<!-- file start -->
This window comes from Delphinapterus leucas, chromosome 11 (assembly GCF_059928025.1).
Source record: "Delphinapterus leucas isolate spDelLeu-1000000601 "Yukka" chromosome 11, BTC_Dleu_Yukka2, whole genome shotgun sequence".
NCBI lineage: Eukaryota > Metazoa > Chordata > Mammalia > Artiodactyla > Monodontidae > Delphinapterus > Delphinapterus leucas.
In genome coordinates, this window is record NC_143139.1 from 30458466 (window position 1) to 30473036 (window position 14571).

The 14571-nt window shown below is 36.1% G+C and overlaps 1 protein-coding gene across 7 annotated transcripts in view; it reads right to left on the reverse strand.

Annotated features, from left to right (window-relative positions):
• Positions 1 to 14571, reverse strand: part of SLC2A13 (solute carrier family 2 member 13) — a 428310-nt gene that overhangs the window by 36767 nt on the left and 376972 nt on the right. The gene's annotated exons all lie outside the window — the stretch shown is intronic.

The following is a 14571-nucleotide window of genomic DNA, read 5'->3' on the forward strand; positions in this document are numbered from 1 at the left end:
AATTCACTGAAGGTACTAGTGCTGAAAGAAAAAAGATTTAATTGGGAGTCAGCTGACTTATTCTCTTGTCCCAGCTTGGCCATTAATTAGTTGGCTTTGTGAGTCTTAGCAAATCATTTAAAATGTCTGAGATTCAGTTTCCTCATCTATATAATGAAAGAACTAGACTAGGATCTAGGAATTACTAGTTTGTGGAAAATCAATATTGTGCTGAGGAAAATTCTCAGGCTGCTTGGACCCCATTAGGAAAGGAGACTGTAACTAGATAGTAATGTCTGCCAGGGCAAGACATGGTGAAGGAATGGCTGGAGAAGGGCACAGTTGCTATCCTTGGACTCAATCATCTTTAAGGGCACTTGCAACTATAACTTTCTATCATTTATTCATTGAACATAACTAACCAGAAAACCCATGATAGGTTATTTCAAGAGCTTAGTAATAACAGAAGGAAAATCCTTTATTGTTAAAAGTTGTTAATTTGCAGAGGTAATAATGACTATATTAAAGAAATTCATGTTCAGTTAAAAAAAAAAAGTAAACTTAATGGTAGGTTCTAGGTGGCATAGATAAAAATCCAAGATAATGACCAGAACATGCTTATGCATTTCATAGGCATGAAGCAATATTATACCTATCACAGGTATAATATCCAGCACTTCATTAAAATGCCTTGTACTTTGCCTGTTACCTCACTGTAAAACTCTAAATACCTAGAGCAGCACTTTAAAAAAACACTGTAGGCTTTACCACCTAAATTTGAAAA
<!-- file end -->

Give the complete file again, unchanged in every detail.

This window comes from Delphinapterus leucas, chromosome 11 (assembly GCF_059928025.1).
Source record: "Delphinapterus leucas isolate spDelLeu-1000000601 "Yukka" chromosome 11, BTC_Dleu_Yukka2, whole genome shotgun sequence".
NCBI lineage: Eukaryota > Metazoa > Chordata > Mammalia > Artiodactyla > Monodontidae > Delphinapterus > Delphinapterus leucas.
In genome coordinates, this window is record NC_143139.1 from 30458466 (window position 1) to 30473036 (window position 14571).

The 14571-nt window shown below is 36.1% G+C and overlaps 1 protein-coding gene across 7 annotated transcripts in view; it reads right to left on the reverse strand.

Annotated features, from left to right (window-relative positions):
• Positions 1 to 14571, reverse strand: part of SLC2A13 (solute carrier family 2 member 13) — a 428310-nt gene that overhangs the window by 36767 nt on the left and 376972 nt on the right. The gene's annotated exons all lie outside the window — the stretch shown is intronic.

The following is a 14571-nucleotide window of genomic DNA, read 5'->3' on the forward strand; positions in this document are numbered from 1 at the left end:
AATTCACTGAAGGTACTAGTGCTGAAAGAAAAAAGATTTAATTGGGAGTCAGCTGACTTATTCTCTTGTCCCAGCTTGGCCATTAATTAGTTGGCTTTGTGAGTCTTAGCAAATCATTTAAAATGTCTGAGATTCAGTTTCCTCATCTATATAATGAAAGAACTAGACTAGGATCTAGGAATTACTAGTTTGTGGAAAATCAATATTGTGCTGAGGAAAATTCTCAGGCTGCTTGGACCCCATTAGGAAAGGAGACTGTAACTAGATAGTAATGTCTGCCAGGGCAAGACATGGTGAAGGAATGGCTGGAGAAGGGCACAGTTGCTATCCTTGGACTCAATCATCTTTAAGGGCACTTGCAACTATAACTTTCTATCATTTATTCATTGAACATAACTAACCAGAAAACCCATGATAGGTTATTTCAAGAGCTTAGTAATAACAGAAGGAAAATCCTTTATTGTTAAAAGTTGTTAATTTGCAGAGGTAATAATGACTATATTAAAGAAATTCATGTTCAGTTAAAAAAAAAAAGTAAACTTAATGGTAGGTTCTAGGTGGCATAGATAAAAATCCAAGATAATGACCAGAACATGCTTATGCATTTCATAGGCATGAAGCAATATTATACCTATCACAGGTATAATATCCAGCACTTCATTAAAATGCCTTGTACTTTGCCTGTTACCTCACTGTAAAACTCTAAATACCTAGAGCAGCACTTTAAAAAAACACTGTAGGCTTTACCACCTAAATTTGAAAA